1. Filecoin

If you’ve been interested in crypto for a while, you may have already heard of Filecoin. Filecoin made its name as one of the largest ICOs (or Initial Coin Offerings) of all time when it raised over $250 million in 2017. Developed by Protocol Labs on the IPFS (or InterPlanetary File System) storage protocol, this open-sourced decentralized storage platform allows users to store large amounts of data securely and earn a passive income using their device’s internal storage. It exists on the Ethereum blockchain, which has become incredibly popular for DeFi projects.

Filecoin uses two consensus mechanisms within its network: Proof of Spacetime (PoST) and Proof of Replication (PoRep). Related to Proof of Storage, the PoST mechanism essentially requires miners to prove that they are storing a specific piece of data for a decentralized network. The process involves randomly selecting miners, who then verify their data storage. This kind of mechanism is a step up from the Proof of Work (PoW) mechanism, as it’s considerably more environmentally friendly.

The Proof of Replication mechanism used by Filecoin is somewhat similar to Proof of Spacetime, though miners must prove publicly that they are storing a unique copy of a piece of data. In short, both mechanisms ensure that data is held correctly and securely across the network.

Though Filecoin offers a great decentralized storage option, its native currency, which goes by the same name, saw a significant drop in value throughout 2021, with its trading volume currently being on the rise.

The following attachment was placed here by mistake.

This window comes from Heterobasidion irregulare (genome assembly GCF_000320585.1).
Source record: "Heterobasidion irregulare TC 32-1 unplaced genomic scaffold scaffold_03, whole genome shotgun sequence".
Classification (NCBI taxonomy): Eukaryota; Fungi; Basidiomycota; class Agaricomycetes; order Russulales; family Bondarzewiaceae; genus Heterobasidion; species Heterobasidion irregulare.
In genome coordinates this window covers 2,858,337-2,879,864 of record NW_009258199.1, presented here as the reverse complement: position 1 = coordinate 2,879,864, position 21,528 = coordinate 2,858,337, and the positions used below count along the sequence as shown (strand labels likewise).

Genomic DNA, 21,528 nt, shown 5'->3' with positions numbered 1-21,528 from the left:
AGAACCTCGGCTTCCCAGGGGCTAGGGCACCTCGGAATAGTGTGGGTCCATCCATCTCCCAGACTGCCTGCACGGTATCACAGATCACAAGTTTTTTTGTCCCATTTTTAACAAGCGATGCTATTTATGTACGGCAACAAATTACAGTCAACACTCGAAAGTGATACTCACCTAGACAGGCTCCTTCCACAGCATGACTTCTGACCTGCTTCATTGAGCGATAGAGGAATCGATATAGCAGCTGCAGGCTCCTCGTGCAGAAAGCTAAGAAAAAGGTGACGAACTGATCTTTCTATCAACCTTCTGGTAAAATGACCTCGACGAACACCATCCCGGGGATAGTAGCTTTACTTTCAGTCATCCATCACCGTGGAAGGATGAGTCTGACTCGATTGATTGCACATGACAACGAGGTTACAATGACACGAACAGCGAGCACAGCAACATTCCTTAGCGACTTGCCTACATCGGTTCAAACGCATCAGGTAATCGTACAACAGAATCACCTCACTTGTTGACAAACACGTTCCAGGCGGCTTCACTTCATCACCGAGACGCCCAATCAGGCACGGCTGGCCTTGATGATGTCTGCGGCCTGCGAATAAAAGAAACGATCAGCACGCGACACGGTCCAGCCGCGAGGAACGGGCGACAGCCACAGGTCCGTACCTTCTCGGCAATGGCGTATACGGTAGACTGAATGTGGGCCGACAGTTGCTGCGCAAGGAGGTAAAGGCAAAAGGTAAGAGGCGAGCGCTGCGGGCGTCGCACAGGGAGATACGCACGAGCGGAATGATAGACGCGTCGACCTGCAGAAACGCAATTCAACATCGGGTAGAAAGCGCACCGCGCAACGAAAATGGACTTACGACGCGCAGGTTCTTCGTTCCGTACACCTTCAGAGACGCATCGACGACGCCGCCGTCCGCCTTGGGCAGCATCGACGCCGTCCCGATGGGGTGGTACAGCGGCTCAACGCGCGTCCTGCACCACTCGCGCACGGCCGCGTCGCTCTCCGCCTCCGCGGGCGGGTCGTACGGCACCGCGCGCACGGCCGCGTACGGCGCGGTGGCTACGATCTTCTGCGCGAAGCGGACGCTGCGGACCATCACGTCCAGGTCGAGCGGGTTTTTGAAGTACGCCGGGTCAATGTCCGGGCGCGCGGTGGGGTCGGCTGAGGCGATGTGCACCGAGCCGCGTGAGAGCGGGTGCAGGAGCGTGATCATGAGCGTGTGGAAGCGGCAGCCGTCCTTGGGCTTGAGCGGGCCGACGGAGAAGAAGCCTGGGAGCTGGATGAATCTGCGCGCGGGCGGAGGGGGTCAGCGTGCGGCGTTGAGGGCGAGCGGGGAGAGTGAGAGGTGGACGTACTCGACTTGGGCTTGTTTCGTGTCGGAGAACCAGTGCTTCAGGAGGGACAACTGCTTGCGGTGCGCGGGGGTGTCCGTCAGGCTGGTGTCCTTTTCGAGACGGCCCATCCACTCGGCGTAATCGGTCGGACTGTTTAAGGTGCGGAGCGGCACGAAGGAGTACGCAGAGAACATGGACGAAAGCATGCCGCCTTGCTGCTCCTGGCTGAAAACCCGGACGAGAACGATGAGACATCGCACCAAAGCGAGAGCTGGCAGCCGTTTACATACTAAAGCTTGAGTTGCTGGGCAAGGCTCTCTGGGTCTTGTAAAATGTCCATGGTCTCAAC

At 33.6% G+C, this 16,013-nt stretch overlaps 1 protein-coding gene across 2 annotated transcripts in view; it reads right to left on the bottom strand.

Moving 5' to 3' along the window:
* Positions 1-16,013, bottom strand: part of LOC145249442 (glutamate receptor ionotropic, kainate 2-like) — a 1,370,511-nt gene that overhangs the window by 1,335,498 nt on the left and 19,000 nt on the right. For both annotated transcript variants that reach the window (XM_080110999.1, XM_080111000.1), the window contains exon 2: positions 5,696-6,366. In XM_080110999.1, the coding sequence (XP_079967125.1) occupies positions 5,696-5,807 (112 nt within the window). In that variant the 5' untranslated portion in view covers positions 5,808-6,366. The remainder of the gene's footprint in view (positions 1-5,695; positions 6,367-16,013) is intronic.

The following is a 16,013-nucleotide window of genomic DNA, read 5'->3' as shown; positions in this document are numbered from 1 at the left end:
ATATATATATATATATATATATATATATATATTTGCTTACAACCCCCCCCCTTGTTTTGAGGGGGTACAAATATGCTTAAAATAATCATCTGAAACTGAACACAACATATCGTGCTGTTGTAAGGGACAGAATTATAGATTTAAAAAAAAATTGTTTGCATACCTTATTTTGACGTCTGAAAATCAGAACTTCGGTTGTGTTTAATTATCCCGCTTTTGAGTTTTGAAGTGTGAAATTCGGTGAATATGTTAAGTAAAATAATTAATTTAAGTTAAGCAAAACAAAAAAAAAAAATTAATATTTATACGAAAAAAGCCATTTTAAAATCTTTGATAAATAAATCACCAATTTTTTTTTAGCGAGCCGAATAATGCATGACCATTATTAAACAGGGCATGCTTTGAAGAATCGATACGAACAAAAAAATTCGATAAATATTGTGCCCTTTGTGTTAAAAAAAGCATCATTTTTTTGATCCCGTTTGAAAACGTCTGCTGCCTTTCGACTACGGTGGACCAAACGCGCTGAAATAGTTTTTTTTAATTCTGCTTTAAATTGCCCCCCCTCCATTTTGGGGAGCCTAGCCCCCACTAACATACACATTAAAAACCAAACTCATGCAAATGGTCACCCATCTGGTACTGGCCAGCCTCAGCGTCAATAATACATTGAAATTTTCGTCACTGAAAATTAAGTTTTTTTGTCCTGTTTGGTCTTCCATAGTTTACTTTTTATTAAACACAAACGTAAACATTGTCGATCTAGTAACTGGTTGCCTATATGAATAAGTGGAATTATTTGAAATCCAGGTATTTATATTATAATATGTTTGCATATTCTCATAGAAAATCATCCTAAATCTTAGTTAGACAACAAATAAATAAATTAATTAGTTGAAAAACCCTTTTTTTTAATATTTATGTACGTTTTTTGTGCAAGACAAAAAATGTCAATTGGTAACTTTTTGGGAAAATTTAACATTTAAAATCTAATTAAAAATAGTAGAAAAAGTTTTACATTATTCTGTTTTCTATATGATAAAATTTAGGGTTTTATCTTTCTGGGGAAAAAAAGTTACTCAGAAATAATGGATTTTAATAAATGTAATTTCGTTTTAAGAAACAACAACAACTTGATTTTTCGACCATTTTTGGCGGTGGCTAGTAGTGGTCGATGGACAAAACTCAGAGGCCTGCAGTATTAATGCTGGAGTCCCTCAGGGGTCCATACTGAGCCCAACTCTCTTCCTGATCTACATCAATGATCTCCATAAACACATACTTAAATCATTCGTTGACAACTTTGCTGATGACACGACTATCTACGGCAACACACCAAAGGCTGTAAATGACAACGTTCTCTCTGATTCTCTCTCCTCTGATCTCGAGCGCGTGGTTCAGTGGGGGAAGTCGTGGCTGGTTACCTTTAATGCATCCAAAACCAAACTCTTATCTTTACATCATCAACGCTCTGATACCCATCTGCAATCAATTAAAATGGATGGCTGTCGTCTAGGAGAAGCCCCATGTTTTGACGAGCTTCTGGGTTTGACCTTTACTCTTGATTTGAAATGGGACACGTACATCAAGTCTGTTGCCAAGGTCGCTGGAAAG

2. Sia (and Siacoin)

Sia is another big player in the decentralized storage game and was one of the first ever to be developed. This platform offers decentralized cloud storage to users by dividing their data into smaller pieces that are then spread across nodes within the network.

As said by Sia’s own developers, the network offers “underutilized hard drive capacity” to users, which is kept secure with blockchain technology. In addition, data transactions are protected with smart contracts, which allows for a more affordable cloud storage option. Sia users keep their private keys, meaning their stored data cannot be accessed or altered by others.

Customers can pay for their rented cloud storage using Sia’s native currency, Siacoin. This coin currently has a pretty low value compared to Filecoin but is still a solid market contender in terms of storage coins.

3. Storj

Storj is one of the world’s most popular decentralized cloud storage platforms, with tens of thousands of users. Founded in 2014 and launched in 2018, this network allows you to store your data in a private, encrypted format (specifically using AES-256-GCM symmetric encryption).

Like Filecoin and Sia, Storj splits your data into smaller pieces, increasing its durability and security. Storj splits each file into exactly eighty pieces each time, and each piece is sent to a separate node. You can rent storage space from other users within the Storj network, though this comes at a fee.

Like the other two storage platforms here, Storj has its own digital currency by the same name. Storj pays its users using their native currency to rent out their storage space. When one does this, they become an SNO (or Storage Node Operator). Many choose to make money using Storj instead of renting out cloud storage space for their data.

Can You Make Passive Income Through Decentralized Storage?

With increased security, transparency, and user control, decentralized storage platforms could truly prove to be the next industry giant when it comes to cloud storage. Along with their native tokens and coins, these platforms contribute healthily to the crypto market, giving people the ability to store their data safely and make some passive income by renting out unused storage. Time will tell whether or not these platforms end up dominating the industry.